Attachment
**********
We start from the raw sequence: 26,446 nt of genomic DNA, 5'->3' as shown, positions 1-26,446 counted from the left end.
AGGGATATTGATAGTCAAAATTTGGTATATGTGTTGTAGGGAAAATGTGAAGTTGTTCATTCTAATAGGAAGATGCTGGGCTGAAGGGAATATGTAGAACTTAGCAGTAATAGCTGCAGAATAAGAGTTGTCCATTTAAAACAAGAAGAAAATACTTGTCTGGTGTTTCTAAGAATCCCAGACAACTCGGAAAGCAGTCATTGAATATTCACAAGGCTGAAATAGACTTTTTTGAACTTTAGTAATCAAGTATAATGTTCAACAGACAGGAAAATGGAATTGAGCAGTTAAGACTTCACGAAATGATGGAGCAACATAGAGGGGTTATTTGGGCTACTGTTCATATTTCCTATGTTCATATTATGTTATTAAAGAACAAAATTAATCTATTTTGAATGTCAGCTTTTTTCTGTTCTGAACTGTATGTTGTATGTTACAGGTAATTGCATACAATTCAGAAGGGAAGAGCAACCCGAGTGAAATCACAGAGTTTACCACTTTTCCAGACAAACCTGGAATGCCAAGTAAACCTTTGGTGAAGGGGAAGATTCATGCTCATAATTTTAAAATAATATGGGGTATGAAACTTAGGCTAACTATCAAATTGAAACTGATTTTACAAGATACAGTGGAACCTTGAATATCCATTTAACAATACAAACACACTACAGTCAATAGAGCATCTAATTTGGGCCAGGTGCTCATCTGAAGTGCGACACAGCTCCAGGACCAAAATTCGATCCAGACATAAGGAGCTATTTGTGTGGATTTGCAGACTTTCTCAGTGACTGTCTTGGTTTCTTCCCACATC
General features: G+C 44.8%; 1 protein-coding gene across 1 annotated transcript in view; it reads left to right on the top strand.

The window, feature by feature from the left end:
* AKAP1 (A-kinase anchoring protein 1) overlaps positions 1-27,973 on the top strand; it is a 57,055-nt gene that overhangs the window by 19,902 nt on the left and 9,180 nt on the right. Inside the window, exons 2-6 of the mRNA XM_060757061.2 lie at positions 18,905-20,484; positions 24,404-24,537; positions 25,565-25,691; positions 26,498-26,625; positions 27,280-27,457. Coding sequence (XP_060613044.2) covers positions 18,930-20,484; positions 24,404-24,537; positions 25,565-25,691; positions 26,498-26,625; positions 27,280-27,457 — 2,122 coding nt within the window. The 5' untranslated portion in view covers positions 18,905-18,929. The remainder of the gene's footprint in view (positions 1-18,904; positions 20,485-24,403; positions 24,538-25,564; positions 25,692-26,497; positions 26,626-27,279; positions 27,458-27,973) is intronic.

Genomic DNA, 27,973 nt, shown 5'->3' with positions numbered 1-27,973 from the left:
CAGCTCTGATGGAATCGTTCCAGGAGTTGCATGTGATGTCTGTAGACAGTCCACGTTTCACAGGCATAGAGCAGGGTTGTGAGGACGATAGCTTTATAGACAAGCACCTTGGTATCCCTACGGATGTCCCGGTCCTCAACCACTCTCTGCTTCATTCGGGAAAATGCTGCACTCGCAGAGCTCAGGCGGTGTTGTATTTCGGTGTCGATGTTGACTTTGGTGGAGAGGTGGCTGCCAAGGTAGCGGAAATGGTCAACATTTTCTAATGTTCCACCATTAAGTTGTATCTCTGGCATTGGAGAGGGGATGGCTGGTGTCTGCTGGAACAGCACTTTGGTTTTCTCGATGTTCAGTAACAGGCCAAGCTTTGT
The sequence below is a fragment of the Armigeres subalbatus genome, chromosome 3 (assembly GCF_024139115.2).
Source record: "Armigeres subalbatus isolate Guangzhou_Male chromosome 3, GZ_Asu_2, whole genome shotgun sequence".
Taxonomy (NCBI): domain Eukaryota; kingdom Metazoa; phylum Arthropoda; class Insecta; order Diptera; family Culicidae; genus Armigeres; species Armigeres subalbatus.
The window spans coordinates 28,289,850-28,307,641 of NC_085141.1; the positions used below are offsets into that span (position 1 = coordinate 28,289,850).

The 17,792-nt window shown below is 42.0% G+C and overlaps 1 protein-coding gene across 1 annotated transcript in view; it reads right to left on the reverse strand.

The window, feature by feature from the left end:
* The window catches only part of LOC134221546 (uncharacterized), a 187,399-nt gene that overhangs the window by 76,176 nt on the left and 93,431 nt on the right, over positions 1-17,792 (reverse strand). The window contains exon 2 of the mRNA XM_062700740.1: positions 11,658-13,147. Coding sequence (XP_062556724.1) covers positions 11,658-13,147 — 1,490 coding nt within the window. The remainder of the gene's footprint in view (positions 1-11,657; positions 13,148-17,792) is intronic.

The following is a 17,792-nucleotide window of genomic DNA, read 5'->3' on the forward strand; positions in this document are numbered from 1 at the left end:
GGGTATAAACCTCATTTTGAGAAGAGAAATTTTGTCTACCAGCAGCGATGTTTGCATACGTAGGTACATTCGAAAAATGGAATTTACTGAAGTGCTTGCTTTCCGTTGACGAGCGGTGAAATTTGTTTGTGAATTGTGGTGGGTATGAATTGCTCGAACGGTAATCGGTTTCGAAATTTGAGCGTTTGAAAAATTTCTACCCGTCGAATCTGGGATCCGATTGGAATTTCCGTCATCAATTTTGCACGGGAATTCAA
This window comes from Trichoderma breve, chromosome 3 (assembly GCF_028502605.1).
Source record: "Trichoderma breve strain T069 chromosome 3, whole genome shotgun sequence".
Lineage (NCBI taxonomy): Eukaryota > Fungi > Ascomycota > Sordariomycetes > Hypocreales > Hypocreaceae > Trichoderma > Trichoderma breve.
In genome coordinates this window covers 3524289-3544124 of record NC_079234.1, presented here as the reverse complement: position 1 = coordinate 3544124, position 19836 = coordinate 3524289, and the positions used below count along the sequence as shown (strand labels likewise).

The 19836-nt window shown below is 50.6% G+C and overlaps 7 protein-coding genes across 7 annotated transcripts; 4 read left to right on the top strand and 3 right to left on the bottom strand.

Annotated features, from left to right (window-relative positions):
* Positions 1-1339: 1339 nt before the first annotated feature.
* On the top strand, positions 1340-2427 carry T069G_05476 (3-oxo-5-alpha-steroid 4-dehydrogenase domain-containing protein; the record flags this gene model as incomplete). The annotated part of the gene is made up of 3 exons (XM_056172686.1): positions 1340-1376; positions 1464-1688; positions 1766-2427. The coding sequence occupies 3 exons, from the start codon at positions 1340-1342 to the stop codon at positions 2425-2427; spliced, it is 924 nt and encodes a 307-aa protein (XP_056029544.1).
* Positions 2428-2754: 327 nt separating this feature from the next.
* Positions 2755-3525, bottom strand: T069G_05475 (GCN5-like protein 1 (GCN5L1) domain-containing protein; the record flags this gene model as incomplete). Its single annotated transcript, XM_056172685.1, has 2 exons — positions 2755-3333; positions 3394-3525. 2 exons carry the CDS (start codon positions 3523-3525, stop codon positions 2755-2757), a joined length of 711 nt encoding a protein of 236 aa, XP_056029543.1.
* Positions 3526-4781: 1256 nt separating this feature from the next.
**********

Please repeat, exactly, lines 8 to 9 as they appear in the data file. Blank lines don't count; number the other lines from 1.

The sequence below is a fragment of the Armigeres subalbatus genome, chromosome 3 (assembly GCF_024139115.2).
Source record: "Armigeres subalbatus isolate Guangzhou_Male chromosome 3, GZ_Asu_2, whole genome shotgun sequence".